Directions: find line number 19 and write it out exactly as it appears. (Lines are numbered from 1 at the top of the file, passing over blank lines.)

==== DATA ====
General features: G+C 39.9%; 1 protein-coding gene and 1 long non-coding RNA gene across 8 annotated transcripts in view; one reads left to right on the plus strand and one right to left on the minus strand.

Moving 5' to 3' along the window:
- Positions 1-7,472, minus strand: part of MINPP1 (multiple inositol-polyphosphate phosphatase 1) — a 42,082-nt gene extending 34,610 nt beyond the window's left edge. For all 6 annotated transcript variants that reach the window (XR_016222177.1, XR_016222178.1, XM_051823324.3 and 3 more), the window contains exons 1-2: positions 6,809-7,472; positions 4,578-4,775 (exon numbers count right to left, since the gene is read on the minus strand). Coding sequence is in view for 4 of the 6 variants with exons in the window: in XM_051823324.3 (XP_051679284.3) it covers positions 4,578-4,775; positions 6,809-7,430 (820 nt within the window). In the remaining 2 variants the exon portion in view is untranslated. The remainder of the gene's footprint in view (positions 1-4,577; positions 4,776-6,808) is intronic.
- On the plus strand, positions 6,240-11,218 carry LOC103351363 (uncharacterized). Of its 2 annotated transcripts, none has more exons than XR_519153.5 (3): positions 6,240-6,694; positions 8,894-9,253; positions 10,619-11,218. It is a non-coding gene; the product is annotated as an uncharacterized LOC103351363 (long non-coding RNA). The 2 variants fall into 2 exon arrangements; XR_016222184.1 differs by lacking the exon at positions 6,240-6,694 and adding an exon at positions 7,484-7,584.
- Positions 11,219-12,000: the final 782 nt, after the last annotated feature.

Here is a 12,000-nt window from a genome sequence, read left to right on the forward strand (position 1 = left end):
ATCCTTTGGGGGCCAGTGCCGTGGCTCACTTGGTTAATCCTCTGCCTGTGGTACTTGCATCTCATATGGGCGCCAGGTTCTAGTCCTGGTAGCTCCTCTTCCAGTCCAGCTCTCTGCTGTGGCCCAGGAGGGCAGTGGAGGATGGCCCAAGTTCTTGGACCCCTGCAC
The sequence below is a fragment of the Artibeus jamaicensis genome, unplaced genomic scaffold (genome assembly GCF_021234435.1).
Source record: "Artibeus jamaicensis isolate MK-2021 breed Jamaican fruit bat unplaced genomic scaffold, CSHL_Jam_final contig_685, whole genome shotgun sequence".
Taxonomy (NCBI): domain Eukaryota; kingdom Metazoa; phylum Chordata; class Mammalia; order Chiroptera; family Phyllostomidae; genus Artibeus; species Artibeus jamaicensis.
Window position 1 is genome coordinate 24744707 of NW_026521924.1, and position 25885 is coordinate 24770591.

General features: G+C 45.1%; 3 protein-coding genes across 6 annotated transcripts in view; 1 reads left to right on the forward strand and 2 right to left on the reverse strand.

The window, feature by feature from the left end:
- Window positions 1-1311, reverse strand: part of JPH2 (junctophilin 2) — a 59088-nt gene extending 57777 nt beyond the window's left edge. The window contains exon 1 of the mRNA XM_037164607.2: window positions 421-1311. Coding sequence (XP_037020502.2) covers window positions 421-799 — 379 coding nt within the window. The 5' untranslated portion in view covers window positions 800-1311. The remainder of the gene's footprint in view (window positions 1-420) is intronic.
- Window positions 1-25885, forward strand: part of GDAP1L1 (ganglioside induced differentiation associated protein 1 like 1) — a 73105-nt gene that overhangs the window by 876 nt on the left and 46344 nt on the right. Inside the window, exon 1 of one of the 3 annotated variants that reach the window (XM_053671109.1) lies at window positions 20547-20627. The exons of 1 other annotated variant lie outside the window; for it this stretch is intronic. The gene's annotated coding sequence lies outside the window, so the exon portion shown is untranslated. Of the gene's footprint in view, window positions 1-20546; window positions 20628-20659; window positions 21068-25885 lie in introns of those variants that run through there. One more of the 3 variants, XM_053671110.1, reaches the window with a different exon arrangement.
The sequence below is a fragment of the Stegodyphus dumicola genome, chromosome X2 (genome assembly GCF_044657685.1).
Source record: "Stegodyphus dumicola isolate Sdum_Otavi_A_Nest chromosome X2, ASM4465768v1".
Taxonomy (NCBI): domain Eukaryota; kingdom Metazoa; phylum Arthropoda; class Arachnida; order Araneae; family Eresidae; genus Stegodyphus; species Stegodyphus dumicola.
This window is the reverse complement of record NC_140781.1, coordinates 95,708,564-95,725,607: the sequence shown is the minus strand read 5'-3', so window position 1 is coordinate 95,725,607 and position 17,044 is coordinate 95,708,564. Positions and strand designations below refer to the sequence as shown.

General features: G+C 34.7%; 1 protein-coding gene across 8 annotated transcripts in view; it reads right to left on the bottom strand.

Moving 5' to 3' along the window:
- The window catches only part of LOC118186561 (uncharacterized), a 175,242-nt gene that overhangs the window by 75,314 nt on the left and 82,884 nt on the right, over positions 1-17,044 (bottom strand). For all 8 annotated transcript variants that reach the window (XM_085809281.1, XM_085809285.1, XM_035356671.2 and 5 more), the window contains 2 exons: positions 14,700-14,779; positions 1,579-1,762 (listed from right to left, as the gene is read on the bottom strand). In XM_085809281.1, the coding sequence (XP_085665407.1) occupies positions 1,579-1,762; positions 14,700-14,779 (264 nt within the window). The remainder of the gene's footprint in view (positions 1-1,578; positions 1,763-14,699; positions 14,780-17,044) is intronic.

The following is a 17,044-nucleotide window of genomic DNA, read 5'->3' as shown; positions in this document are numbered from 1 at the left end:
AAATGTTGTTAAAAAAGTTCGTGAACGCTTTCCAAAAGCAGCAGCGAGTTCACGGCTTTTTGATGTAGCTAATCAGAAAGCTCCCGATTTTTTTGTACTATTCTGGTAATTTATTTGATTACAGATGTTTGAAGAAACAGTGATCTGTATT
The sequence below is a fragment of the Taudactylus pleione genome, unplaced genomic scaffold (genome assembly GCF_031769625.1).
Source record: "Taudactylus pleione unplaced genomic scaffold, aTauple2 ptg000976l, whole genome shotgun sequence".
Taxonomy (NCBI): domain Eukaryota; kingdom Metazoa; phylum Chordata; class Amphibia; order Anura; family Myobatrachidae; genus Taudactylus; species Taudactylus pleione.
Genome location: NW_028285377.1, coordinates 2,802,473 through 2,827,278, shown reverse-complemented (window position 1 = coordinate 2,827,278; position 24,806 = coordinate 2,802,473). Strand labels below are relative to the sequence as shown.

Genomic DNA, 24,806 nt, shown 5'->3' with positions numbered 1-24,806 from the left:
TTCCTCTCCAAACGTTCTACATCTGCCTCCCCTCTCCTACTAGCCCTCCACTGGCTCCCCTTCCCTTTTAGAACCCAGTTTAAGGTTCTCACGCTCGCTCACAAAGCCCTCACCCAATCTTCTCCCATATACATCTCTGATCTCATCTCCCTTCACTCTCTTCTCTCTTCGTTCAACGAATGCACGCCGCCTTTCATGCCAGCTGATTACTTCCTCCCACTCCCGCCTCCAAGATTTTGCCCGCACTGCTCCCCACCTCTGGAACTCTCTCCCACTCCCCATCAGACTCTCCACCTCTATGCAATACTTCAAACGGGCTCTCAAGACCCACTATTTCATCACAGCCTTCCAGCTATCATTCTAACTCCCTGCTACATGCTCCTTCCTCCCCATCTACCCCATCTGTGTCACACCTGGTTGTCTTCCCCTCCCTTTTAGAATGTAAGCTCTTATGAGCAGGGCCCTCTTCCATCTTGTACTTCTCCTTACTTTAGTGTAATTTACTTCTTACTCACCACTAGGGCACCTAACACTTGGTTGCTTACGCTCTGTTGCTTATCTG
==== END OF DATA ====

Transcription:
This window is the reverse complement of record NC_140781.1, coordinates 95,708,564-95,725,607: the sequence shown is the minus strand read 5'-3', so window position 1 is coordinate 95,725,607 and position 17,044 is coordinate 95,708,564. Positions and strand designations below refer to the sequence as shown.